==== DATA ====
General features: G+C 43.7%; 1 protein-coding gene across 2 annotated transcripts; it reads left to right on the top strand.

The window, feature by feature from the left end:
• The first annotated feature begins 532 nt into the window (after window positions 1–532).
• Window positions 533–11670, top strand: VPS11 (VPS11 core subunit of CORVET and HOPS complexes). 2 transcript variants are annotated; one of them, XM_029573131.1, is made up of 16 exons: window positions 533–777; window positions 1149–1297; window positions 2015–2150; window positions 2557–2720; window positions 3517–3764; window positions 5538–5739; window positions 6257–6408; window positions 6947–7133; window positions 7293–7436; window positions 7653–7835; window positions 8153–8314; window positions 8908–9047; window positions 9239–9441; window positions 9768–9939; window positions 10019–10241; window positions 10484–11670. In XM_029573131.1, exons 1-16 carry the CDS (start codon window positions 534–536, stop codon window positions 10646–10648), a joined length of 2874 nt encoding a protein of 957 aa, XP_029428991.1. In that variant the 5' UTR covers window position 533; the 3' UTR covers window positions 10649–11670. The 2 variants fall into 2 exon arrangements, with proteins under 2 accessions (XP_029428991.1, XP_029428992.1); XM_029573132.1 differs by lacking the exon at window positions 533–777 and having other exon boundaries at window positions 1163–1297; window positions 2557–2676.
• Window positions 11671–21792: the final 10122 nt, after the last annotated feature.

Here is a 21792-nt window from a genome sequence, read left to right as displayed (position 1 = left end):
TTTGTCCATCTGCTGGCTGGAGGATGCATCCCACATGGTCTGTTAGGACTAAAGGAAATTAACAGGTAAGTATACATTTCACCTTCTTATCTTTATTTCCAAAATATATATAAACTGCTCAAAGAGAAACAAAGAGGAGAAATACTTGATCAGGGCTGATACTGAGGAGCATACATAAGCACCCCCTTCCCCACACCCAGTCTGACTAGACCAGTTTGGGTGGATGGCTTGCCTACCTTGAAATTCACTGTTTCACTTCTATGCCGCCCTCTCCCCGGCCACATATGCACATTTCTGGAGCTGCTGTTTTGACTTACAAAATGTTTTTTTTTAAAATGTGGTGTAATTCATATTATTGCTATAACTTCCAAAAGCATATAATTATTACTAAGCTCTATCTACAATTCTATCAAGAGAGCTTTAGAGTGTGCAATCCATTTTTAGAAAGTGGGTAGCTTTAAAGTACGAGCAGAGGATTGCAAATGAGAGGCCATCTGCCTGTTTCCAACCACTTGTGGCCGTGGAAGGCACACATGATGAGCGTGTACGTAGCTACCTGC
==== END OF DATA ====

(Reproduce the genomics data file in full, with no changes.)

General features: G+C 43.7%; 1 protein-coding gene across 2 annotated transcripts; it reads left to right on the top strand.

The window, feature by feature from the left end:
• The first annotated feature begins 532 nt into the window (after window positions 1–532).
• Window positions 533–11670, top strand: VPS11 (VPS11 core subunit of CORVET and HOPS complexes). 2 transcript variants are annotated; one of them, XM_029573131.1, is made up of 16 exons: window positions 533–777; window positions 1149–1297; window positions 2015–2150; window positions 2557–2720; window positions 3517–3764; window positions 5538–5739; window positions 6257–6408; window positions 6947–7133; window positions 7293–7436; window positions 7653–7835; window positions 8153–8314; window positions 8908–9047; window positions 9239–9441; window positions 9768–9939; window positions 10019–10241; window positions 10484–11670. In XM_029573131.1, exons 1-16 carry the CDS (start codon window positions 534–536, stop codon window positions 10646–10648), a joined length of 2874 nt encoding a protein of 957 aa, XP_029428991.1. In that variant the 5' UTR covers window position 533; the 3' UTR covers window positions 10649–11670. The 2 variants fall into 2 exon arrangements, with proteins under 2 accessions (XP_029428991.1, XP_029428992.1); XM_029573132.1 differs by lacking the exon at window positions 533–777 and having other exon boundaries at window positions 1163–1297; window positions 2557–2676.
• Window positions 11671–21792: the final 10122 nt, after the last annotated feature.

Here is a 21792-nt window from a genome sequence, read left to right as displayed (position 1 = left end):
TTTGTCCATCTGCTGGCTGGAGGATGCATCCCACATGGTCTGTTAGGACTAAAGGAAATTAACAGGTAAGTATACATTTCACCTTCTTATCTTTATTTCCAAAATATATATAAACTGCTCAAAGAGAAACAAAGAGGAGAAATACTTGATCAGGGCTGATACTGAGGAGCATACATAAGCACCCCCTTCCCCACACCCAGTCTGACTAGACCAGTTTGGGTGGATGGCTTGCCTACCTTGAAATTCACTGTTTCACTTCTATGCCGCCCTCTCCCCGGCCACATATGCACATTTCTGGAGCTGCTGTTTTGACTTACAAAATGTTTTTTTTTAAAATGTGGTGTAATTCATATTATTGCTATAACTTCCAAAAGCATATAATTATTACTAAGCTCTATCTACAATTCTATCAAGAGAGCTTTAGAGTGTGCAATCCATTTTTAGAAAGTGGGTAGCTTTAAAGTACGAGCAGAGGATTGCAAATGAGAGGCCATCTGCCTGTTTCCAACCACTTGTGGCCGTGGAAGGCACACATGATGAGCGTGTACGTAGCTACCTGC